- Bellini R, Zeller H, Bortel WV. A review of the vector management methods to prevent and control outbreaks of West Nile virus infection and the challenge for Europe. Parasit Vectors. 2014;7:323.PubMed CentralView ArticlePubMedGoogle Scholar
- Foster WA. Mosquito sugar feeding and reproductive energetics. Annu Rev Entomol. 1995;40:443–47.View ArticlePubMedGoogle Scholar
- Foster WA. Phytochemicals as population sampling lures. J Am Mosq Control Assoc. 2008;24(1):138–46.View ArticlePubMedGoogle Scholar
- Gary Jr RE, Foster WA. Anopheles gambiae feeding and survival on honeydew and extra-floral nectar of peridomestic plants. Med Vet Entomol. 2004;18:102–7.View ArticlePubMedGoogle Scholar
- Impoinvil DE, Kongere JO, Foster WA, Njiru BN, Killeen GF, Githure JI, et al. Feeding and survival of the malaria vector Anopheles gambiae on plants growing in Kenya. Med Vet Entomol. 2004;18:108–15.View ArticlePubMedGoogle Scholar
- Manda H, Gouagna LC, Foster WA, Jackson RR, Beier JC, Githure JI, et al. Effect of discriminative plant-sugar feeding on the survival and fecundity of Anopheles gambiae. Malaria J. 2007;6:113.View ArticleGoogle Scholar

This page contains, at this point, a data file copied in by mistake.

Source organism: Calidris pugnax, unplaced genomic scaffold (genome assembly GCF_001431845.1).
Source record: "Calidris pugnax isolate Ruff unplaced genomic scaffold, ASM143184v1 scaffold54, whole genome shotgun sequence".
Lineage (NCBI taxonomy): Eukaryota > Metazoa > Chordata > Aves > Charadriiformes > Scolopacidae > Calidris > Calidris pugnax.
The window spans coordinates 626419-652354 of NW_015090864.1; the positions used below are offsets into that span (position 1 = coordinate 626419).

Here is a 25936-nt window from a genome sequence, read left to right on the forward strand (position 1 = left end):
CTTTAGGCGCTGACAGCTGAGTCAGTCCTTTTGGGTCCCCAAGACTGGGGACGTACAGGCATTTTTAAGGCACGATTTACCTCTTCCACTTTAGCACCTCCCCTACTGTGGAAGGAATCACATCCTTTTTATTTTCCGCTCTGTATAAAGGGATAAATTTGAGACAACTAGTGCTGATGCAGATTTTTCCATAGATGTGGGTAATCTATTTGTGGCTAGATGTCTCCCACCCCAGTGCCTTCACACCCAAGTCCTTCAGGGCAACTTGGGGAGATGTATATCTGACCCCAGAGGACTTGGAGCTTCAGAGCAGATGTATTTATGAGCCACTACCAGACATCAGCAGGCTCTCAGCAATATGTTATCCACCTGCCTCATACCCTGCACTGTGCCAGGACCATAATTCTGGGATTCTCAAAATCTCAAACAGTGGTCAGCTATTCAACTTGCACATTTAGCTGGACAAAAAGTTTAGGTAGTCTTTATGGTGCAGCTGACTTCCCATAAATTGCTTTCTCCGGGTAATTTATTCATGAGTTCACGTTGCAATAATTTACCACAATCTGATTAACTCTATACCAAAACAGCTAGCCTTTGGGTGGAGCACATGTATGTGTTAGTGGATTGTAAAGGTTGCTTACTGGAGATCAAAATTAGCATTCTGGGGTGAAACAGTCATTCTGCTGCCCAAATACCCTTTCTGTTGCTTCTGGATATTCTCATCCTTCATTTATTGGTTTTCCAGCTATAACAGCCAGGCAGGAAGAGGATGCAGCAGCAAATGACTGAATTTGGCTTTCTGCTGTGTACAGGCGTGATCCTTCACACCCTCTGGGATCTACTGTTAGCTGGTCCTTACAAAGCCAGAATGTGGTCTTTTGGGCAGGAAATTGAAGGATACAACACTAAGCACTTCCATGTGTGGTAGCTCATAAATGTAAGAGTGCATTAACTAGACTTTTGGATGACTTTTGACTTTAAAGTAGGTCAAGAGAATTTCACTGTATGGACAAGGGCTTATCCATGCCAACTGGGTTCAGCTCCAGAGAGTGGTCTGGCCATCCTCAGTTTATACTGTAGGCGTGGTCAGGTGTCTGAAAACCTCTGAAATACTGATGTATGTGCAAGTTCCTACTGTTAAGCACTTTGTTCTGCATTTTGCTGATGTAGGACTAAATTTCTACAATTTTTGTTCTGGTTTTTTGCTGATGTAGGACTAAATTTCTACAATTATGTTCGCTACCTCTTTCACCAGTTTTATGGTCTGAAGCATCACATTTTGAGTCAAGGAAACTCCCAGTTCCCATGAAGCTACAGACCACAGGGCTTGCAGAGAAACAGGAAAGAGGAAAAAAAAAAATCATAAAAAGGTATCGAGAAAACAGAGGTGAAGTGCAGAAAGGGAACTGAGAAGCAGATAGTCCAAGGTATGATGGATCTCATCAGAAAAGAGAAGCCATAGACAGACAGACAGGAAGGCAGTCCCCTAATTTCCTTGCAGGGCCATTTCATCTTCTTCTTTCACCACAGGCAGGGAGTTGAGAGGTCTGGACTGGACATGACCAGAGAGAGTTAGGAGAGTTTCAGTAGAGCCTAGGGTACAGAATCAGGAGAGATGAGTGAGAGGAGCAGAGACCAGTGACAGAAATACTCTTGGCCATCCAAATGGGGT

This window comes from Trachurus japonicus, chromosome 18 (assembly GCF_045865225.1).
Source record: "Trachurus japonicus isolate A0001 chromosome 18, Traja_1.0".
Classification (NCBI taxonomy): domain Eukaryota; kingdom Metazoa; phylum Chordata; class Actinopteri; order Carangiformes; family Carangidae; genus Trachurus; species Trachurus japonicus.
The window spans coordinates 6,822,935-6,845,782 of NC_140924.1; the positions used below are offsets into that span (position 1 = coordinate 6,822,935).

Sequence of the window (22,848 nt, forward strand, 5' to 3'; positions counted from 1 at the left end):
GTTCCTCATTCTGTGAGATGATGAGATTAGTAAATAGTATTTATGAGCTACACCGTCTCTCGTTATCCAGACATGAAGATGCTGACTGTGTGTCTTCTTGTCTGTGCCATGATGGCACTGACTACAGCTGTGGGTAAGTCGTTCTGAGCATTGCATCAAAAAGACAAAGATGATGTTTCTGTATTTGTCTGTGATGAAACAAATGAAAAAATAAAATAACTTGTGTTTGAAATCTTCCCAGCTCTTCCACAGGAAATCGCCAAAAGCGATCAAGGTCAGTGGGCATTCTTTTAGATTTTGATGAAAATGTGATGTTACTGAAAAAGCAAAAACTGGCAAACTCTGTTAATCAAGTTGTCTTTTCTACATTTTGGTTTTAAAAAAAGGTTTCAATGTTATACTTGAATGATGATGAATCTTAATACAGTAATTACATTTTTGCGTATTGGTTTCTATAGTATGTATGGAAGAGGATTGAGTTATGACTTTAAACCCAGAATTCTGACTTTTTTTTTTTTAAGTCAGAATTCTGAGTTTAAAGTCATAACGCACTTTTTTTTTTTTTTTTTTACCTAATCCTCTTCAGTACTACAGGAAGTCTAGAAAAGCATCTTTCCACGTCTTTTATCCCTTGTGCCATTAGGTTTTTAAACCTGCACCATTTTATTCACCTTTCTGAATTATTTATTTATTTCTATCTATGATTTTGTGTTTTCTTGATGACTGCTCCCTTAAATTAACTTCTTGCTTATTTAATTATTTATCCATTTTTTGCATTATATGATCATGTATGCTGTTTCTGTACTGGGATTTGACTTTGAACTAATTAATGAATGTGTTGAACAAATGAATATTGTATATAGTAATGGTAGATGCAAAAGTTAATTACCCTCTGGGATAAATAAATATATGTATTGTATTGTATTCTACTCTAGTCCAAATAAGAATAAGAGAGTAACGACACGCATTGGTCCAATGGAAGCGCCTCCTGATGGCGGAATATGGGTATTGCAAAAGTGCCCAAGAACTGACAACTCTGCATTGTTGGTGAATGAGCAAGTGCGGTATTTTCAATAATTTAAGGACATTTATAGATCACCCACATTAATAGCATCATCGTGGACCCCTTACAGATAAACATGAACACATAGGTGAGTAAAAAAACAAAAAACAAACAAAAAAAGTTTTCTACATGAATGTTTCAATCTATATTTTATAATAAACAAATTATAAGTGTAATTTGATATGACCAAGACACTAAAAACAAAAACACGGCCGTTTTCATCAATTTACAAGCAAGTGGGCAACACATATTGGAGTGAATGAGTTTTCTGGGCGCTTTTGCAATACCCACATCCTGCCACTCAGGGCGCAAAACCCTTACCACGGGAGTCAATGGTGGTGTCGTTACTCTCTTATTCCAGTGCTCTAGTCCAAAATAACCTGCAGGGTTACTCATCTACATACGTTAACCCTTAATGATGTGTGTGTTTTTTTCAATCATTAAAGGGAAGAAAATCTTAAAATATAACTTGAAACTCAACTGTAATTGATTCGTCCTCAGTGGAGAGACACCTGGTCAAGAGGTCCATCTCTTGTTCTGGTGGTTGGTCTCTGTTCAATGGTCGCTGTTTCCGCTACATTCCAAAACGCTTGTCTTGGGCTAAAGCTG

- Manda H, Gouagna LC, Nyandat E, Kabiru EW, Jackson RR, Foster WA, et al. Discriminative feeding behavior of Anopheles gambiae s.s. on endemic plants in western Kenya. Med Vet Entomol. 2007;21:103–11.PubMed CentralView ArticlePubMedGoogle Scholar
- Schlein Y, Müller GC. An approach to mosquito control: using the dominant attraction of flowering Tamarix jordanis trees against Culex pipiens. J Med Entomol. 2008;45(3):384–90.View ArticlePubMedGoogle Scholar
- Gouagna LC, Poueme RS, Dabiré KR, Ouédraogo JB, Fontenille D, Simard F. Patterns of sugar feeding and host plant preferences in adult males of An. gambiae (Diptera: Culicidae). J Vector Ecol. 2010;35(2):267–76.View ArticlePubMedGoogle Scholar
- Müller GC, Beier JC, Traore SF, Toure MB, Traore MM, Bah S, et al. Field experiments of Anopheles gambiae attraction to local fruits/seedpods and flowering plants in Mali to optimize strategies for malaria vector control in Africa using attractive toxic sugar baits methods. Malaria J. 2010;9:262.View ArticleGoogle Scholar